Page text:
In common with nearby towns in the Avon valley, Westbury was a centre of the cloth industry from the later 15th century. By the start of the 19th century, Dilton Marsh was a centre of hand-loom weaving. The Phipps family were prominent among the clothiers, becoming the largest landowners by the end of the 19th century and occupying Leighton House (Westbury) and Chalcot House (Dilton Marsh). During that century the industry declined, until only the Angel and Bitham mills continued to make fine woollen cloth, having been acquired in the 1850s by Abraham Laverton; both mills closed in 1969. There were also tanning and glove-making businesses, some of them taking over the disused cloth mills for a time in the 20th century.Malting was another important industry from at least the 17th century. In the 1830s there were six firms active in Westbury and Westbury Leigh, but by 1960 only one remained. Iron ore was discovered just north of the town in the 1840s during construction of the railway; opencast mines were developed and furnaces built. Production declined toward the end of the century and had ceased by 1925. A chain of lakes and ponds near The Ham is evidence of the abandoned workings.
The most likely origin of the West- in Westbury is simply that the town is near the western edge of the county of Wiltshire, the bounds of which have been much the same since the Anglo-Saxon period.The -bury part of the name is a form of borough, which has cognates in many languages, such as the German -burg and the Greek -pyrgos. It carries the idea of a hill or fortified town. In Wiltshire, -bury often indicates an Iron Age or Bronze Age fortified hill fort, and such a site is to be found immediately above the Westbury White Horse.
# Things to do
Pevsner states that the best houses in Westbury are near the church. His perambulation takes in the Market Place and the streets leading off it, then proceeds south and west. He notes the 1960s central shopping parade – two yellow brick ranges facing each other – and the former Barclays Bank, 1970, purple brick in brutalist style.Besides the Grade I listed All Saints' Church, the town has five Grade II* listed houses and one monument. Oldest among them is Ferndale House, now the Conservative Club, just east of the Market Place, which although altered dates from the early 18th century. In rendered brick, its front has two Palladian windows on each of the ground and first floor, all with small side lights.North of the Market Place, Bank House is an early 18th century house in red brick with stone dressings; its five-bay front, with a carved stone shell hood over the central door, is passed by traffic on the A350. Leigh House at Westbury Leigh, perhaps of slightly earlier date, is a similar structure.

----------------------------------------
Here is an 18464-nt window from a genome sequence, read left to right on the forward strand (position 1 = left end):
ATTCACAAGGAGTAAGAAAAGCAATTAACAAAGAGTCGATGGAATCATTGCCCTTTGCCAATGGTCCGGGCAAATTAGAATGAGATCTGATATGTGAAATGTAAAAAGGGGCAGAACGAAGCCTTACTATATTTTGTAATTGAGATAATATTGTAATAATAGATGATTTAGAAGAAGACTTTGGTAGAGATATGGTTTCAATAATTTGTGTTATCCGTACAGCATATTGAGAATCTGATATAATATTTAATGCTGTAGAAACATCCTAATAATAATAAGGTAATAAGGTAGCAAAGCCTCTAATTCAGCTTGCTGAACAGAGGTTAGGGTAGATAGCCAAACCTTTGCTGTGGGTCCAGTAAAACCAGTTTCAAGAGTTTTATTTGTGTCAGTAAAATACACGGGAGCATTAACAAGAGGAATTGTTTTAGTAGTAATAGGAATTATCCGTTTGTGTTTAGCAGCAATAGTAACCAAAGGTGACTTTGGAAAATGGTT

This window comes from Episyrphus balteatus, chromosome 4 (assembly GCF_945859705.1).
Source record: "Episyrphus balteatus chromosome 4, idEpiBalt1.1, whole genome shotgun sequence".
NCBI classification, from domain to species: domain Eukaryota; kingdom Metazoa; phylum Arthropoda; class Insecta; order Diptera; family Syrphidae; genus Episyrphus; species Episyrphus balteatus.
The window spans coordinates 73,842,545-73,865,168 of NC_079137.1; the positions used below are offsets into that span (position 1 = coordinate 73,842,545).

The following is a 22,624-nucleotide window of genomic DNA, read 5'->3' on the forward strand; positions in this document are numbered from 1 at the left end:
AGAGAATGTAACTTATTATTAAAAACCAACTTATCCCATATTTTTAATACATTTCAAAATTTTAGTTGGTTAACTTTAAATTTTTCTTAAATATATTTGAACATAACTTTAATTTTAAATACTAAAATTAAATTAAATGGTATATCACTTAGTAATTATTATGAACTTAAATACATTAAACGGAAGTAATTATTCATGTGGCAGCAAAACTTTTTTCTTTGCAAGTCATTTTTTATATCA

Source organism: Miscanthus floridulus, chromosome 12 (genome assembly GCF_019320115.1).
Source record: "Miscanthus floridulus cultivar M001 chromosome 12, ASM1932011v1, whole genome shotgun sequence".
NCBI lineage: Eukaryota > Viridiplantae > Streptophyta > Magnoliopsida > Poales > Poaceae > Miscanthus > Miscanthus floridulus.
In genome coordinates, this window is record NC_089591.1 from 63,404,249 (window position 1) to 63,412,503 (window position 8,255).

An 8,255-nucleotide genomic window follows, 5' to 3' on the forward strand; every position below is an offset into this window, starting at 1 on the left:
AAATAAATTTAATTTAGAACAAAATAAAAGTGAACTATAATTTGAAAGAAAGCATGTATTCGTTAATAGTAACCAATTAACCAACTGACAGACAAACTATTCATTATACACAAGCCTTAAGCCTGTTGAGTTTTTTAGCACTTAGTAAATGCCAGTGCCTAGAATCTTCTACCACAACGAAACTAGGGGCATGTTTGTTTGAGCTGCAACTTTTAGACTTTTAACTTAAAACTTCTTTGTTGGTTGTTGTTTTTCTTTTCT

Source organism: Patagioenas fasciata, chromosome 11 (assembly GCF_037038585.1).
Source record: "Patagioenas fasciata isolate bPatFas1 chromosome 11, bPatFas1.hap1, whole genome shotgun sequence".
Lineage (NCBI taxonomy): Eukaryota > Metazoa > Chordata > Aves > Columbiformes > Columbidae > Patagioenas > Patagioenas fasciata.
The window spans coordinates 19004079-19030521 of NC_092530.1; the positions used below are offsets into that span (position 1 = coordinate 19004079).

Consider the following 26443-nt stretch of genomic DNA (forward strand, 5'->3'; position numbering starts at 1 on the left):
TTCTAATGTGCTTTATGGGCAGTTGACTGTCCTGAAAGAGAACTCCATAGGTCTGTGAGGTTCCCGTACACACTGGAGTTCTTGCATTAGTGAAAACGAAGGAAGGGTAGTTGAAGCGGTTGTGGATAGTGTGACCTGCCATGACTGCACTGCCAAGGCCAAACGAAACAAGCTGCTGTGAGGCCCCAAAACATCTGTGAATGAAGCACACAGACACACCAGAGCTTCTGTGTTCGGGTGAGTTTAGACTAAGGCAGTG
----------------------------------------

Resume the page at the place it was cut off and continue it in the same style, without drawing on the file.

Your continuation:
In a central position on the Market Place, the early 19th century former town hall is in Bath stone ashlar and has a colonnaded front at street level, behind which shops were inserted in the 1970s. The first floor windows have balustraded aprons below, and above them the triangular pediment has the Lopes arms in the tympanum.Edgar House, off Edward Street south of the town centre, is a four-bay early 18th century remodelling of an older house, faced in stucco. The Grade II* monument is the Phipps mausoleum in the cemetery, on the Bratton road on the eastern edge of the town. Dating from around 1871 (for the burial of John Lewis Phipps), the stone monument has a basement, an octagonal chamber with four windows, and a short spire with lantern.
## White Horse
A well-known feature of the area is the Westbury White Horse, which overlooks the town from a slope up to Salisbury Plain, in Bratton parish about 1+1/2 miles (2.4 km) west of the town.Probably first made in the 18th century, its present form dates from 1778 when it was restored. In the 1950s it was decided that the horse would be more easily maintained if it were set in concrete and painted white.